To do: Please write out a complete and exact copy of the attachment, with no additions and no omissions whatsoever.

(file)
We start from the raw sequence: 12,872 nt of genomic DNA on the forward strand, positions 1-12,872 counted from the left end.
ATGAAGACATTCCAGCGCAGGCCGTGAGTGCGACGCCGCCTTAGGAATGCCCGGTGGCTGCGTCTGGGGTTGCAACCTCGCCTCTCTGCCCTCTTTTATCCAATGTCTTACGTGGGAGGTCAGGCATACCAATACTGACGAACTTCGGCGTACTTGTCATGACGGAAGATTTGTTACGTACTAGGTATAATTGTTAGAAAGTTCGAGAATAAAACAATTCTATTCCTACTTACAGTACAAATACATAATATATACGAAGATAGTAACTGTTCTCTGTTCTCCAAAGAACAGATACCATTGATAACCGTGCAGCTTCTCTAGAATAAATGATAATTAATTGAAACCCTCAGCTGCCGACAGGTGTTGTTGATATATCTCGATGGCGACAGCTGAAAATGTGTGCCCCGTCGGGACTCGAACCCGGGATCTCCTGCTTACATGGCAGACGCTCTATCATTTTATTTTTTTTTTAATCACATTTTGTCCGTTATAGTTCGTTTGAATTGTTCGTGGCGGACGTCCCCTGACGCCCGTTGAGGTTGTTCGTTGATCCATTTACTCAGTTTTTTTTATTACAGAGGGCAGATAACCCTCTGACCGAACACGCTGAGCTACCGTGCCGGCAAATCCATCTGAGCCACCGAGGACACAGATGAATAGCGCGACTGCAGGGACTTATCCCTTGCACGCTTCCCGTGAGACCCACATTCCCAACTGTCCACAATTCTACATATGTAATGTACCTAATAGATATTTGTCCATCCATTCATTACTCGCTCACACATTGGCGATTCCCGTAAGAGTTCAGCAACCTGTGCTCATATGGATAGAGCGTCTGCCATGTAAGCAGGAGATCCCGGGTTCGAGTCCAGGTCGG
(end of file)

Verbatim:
We start from the raw sequence: 12,872 nt of genomic DNA on the forward strand, positions 1-12,872 counted from the left end.
ATGAAGACATTCCAGCGCAGGCCGTGAGTGCGACGCCGCCTTAGGAATGCCCGGTGGCTGCGTCTGGGGTTGCAACCTCGCCTCTCTGCCCTCTTTTATCCAATGTCTTACGTGGGAGGTCAGGCATACCAATACTGACGAACTTCGGCGTACTTGTCATGACGGAAGATTTGTTACGTACTAGGTATAATTGTTAGAAAGTTCGAGAATAAAACAATTCTATTCCTACTTACAGTACAAATACATAATATATACGAAGATAGTAACTGTTCTCTGTTCTCCAAAGAACAGATACCATTGATAACCGTGCAGCTTCTCTAGAATAAATGATAATTAATTGAAACCCTCAGCTGCCGACAGGTGTTGTTGATATATCTCGATGGCGACAGCTGAAAATGTGTGCCCCGTCGGGACTCGAACCCGGGATCTCCTGCTTACATGGCAGACGCTCTATCATTTTATTTTTTTTTTAATCACATTTTGTCCGTTATAGTTCGTTTGAATTGTTCGTGGCGGACGTCCCCTGACGCCCGTTGAGGTTGTTCGTTGATCCATTTACTCAGTTTTTTTTATTACAGAGGGCAGATAACCCTCTGACCGAACACGCTGAGCTACCGTGCCGGCAAATCCATCTGAGCCACCGAGGACACAGATGAATAGCGCGACTGCAGGGACTTATCCCTTGCACGCTTCCCGTGAGACCCACATTCCCAACTGTCCACAATTCTACATATGTAATGTACCTAATAGATATTTGTCCATCCATTCATTACTCGCTCACACATTGGCGATTCCCGTAAGAGTTCAGCAACCTGTGCTCATATGGATAGAGCGTCTGCCATGTAAGCAGGAGATCCCGGGTTCGAGTCCAGGTCGG